This morning was gorgeous, and promised just the day we’ve been waiting for, no? Sun! Heat! How hot? A few days ago my Yahoo weather app said it would be 97 today. This was downgraded to 91 a day later. Still one might hope. Then the clouds drew a clammy hand over the sun, and you felt a fool for having believed. But now it’s sunny (hold on; checking . . . yes) and we’re back on track for the first day of the year when people complain about the heat.
Please don’t do that.
ARCHITECTURE I like the stadium. But will it wear well? The Metrodome achieved a sort of timeless banality, after all, so devoid of style it almost became a style on its own. The problem with building something that fits the contemporary standards is always the verdict of the fickle future, which rolls its eyes at the things the past thought hip. Well, we’re never going to build one of these again . . .
. . . and probably just as well. The form may be old and familiar, but it feels too collegiate, and too big for the style. That’s just a barn. The new design avoids the curvy forms of the past few years, the fluffy puffy style that made sporting arenas look like confections; it’s not a jumble of off-putting shapes piled at random to disguise the function. It’s simple. It almost has the posture of a bear hunkered down and ready to spring. And then there’s that awesome maw:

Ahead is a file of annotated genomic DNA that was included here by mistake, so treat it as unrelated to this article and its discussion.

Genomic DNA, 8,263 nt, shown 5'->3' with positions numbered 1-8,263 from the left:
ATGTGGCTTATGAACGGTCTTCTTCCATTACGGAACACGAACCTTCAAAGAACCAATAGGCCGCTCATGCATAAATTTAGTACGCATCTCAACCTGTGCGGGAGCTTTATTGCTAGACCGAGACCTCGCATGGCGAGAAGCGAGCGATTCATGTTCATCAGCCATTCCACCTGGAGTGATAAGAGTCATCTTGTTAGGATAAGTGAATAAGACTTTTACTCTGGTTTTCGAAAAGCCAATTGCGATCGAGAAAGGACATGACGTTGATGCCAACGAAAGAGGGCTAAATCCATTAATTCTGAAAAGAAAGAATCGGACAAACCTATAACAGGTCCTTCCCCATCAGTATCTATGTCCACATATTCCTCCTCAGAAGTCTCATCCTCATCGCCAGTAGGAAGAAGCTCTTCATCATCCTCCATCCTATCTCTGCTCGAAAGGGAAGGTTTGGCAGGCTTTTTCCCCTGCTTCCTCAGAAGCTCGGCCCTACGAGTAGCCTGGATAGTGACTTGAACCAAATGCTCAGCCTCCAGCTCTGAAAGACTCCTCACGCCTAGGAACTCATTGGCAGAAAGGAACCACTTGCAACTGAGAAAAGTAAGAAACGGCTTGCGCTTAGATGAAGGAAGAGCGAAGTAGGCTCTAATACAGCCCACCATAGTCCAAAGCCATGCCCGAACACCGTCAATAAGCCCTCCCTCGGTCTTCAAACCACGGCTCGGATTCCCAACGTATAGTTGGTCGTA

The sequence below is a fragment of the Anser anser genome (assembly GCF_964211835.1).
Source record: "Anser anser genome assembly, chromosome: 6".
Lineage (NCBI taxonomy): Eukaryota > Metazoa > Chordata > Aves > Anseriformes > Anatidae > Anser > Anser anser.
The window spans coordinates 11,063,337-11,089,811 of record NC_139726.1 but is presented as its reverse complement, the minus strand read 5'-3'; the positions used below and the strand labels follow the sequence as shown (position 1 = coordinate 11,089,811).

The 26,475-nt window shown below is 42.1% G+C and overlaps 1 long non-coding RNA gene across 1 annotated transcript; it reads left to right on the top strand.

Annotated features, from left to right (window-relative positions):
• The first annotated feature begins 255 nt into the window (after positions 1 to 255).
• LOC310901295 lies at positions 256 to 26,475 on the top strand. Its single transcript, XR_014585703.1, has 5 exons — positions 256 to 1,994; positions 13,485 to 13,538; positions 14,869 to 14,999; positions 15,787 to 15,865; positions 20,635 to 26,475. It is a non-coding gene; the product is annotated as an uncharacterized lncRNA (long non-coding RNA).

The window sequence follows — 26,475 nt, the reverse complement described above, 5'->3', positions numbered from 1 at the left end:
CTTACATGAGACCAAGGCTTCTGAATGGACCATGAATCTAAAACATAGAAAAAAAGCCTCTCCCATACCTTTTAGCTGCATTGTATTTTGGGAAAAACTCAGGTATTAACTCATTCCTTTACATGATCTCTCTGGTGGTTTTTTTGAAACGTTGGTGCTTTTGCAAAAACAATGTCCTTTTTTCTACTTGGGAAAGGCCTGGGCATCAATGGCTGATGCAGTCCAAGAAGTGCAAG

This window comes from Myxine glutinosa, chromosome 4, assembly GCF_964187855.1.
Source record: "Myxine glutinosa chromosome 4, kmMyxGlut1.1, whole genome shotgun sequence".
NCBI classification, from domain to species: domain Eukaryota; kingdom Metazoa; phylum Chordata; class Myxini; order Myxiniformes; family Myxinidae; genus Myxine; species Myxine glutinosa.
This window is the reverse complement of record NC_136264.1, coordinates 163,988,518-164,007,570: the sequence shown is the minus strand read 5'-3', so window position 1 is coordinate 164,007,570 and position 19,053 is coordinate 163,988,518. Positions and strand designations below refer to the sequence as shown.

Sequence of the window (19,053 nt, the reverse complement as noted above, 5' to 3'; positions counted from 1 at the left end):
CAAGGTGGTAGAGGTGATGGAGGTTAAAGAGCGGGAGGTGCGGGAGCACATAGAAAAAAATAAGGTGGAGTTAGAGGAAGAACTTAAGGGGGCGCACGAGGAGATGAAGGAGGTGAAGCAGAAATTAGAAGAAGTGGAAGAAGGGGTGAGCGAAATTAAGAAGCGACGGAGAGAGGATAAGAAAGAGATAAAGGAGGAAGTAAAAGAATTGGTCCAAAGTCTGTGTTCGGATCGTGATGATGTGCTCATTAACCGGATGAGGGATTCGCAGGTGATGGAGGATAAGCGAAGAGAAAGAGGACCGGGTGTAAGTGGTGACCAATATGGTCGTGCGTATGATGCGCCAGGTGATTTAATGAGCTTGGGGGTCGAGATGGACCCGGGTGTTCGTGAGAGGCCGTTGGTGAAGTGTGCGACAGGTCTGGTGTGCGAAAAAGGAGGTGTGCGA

Intimidating more than welcoming, perhaps - but then you walk in and see the field below, and suddenly you’re king of the world.
ART! It’s called the Frieze Art Fair. A HuffPo piece says:
In the wake of the Frieze Art Fair in New York, we tried to make sense of the overwhelming amount of mirrored objects, food sculptures and shelving units masquerading as art. We don't know about you, dear readers, but we find the emperor's new clothes effect to be highly troubling.
Really? Oh, come on. It can’t be that bad. Let’s take a look.
Okay, it’s that bad. In related art news, from Cartoon Brew: